Atlantic's Amos Rerelease May Add Volume To Cut That's Been 'Silent All These Years'
March 29, 1997
Radio Programming Section
Air Waves Column
By Chuck Taylor
In the five years since her breakthrough, the heady musical footpath of Tori Amos has often aroused an effigy of the unorthodox, of a chanteuse whose appeal is perhaps too obscure to be bandied over the airwaves.
So while Amos has achieved platinum sales status in the U.S. for each of her three full-length albums and become one of the most collectible female artists of the CD era, the curious redhead who makes onstage love to a piano has yet to score a bona fide top 40 hit on the Hot 100 Singles Chart.
But Atlantic is now gunning for the singer/songwriter's biggest single success to date with the rerelease of the song that launched Amos' career, "Silent All These Years," from her first project, 1992's "Little Earthquakes." In its second week, the single holds at No. 71 on the Hot 100, with a slight lead in radio airplay over sales.
Rerelease of the track was employed to bring attention to Amos' headlining appearance at a benefit concert that aired on Lifetime in January, as well as to a yearlong campaign sponsored by Calvin Klein to spread the word. The concert was held for the non-profit organization that she founded in '94, Rape, Abuse, & Incest National Network (RAINN), which, among other things, operates a 24-hour toll-free sexual abuse hotline. Amos herself is a victim of such abuse, which she portrays in the song "Me And A Gun," also on "Little Earthquakes".
Atlantic serviced radio Jan. 24 with the original album version of "Silent All These Years," as well as a live version recorded during the concert the night before. The latter mix was also downloaded by ISDN lines to top 40, rock, modern rock, triple-A, alternative, and hot AC outlets nationwide. The song was simultaneously posted on the label's World Wide Web site for fans, utilizing RealAudio sound. A commercial single, meanwhile, with the album and live versions, hit the streets March 4.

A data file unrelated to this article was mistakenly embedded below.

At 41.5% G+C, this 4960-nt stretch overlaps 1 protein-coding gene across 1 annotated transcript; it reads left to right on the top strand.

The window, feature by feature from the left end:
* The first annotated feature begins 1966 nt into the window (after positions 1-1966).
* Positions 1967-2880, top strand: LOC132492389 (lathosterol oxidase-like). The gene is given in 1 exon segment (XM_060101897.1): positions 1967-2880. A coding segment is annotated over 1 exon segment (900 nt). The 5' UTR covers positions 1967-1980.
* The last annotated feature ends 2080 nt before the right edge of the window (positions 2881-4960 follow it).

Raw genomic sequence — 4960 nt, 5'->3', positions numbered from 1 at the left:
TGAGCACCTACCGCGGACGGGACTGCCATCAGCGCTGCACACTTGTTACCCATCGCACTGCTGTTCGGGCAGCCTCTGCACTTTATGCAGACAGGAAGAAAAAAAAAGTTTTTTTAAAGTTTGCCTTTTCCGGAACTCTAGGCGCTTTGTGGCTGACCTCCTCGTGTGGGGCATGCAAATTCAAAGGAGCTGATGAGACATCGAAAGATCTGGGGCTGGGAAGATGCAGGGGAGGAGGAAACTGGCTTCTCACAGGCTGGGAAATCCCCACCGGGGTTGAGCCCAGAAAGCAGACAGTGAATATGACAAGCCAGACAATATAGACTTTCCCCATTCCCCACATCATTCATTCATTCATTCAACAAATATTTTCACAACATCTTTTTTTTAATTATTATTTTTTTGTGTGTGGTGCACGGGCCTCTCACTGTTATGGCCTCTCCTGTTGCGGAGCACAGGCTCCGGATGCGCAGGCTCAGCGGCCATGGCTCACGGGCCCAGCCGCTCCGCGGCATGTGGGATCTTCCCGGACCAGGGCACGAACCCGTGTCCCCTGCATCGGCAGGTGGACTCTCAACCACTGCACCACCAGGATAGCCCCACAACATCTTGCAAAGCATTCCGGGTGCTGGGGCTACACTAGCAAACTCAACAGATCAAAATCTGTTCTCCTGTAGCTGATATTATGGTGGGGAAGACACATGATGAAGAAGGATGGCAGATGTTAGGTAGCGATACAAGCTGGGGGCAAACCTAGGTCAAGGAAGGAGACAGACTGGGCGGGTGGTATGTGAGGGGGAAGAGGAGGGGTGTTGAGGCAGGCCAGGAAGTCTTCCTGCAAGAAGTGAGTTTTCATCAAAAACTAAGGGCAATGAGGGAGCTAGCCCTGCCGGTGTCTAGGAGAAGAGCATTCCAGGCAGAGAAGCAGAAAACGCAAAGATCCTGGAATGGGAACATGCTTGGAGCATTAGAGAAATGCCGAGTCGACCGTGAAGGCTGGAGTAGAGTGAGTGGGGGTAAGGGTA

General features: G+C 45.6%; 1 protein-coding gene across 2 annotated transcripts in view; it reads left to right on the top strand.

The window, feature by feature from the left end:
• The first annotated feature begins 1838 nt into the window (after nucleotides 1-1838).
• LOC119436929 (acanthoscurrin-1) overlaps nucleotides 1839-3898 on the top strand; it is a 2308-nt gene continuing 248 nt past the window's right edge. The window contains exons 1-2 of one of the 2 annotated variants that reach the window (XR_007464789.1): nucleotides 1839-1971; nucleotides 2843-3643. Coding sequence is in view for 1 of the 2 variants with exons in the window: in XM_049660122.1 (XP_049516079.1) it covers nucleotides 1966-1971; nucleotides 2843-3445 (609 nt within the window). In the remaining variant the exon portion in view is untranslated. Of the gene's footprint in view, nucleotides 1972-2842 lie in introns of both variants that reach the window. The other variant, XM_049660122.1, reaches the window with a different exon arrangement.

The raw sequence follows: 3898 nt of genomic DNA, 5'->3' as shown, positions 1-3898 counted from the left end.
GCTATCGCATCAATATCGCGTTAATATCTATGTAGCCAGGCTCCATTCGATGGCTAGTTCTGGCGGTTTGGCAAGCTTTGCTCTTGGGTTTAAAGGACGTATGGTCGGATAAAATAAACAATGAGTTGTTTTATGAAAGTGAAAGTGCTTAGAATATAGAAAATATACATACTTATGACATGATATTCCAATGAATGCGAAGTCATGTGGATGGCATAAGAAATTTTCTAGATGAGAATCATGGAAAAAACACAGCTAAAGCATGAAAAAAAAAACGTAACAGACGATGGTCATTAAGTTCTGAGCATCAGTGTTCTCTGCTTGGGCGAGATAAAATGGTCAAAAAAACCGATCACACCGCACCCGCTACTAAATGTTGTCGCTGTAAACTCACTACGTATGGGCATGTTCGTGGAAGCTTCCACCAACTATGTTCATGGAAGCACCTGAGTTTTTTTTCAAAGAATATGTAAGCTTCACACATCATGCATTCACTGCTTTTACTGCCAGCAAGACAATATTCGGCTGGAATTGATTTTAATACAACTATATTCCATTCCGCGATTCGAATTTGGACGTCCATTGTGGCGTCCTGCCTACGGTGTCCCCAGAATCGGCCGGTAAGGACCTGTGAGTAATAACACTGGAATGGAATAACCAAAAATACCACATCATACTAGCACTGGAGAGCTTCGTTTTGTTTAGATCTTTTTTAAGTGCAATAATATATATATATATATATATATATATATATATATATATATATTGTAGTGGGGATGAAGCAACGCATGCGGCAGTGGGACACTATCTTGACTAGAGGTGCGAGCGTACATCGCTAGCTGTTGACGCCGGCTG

Answers to the obvious questions-- Why this song now? Why again?-- roll easily from Atlantic executives, several of whom admit to maintaining vigilant passion for the cut since its first, less-successful outing.
"Five years ago, when we released this record, it cut me to my core," says Atlantic executive VP of national promotion Andrea Ganis. "It's an extraordinary meaningful song with unbelievable lyrics and exceptional production. You hear it, look into the speakers, and say, "Oh my God, what was that?'
"But for radio, it was too hard then, too strange lyrically and sonically," she says. "There weren't many alternative radio stations at that point, and we got shut out. Everyone just thought she was weird."
With the January '97 RAINN concert and the imminent high-profile retail and print status of the Calvin Klein tie-in, Atlantic surmised that "Silent All These Years" relevantly paralleled RAINN's "Unlock The Silence" theme.
"It's a timeless idea that people need to express themselves and find a voice and not be afraid of assertion. It was ahead of its time, but I think people are more willing to hear it with every passing year," says Davitt Sigerson, President/CEO of EMI Records and producer of the original track. "This song is so dear to my heart, I was thrilled that out of the things Tori has done, this seemed the right piece of music to tie to the project. I always thought it was a hit, in different ways, without radio."
So far, "Silent" is showing its greatest radio strength at adult top 40. Already, key outlets like KYSR (Star 98.7) Los Angeles, WALC (Alice) St. Louis, and WTMX (Mix 101.9) Chicago are spinning "Silent" 30-plus times a week.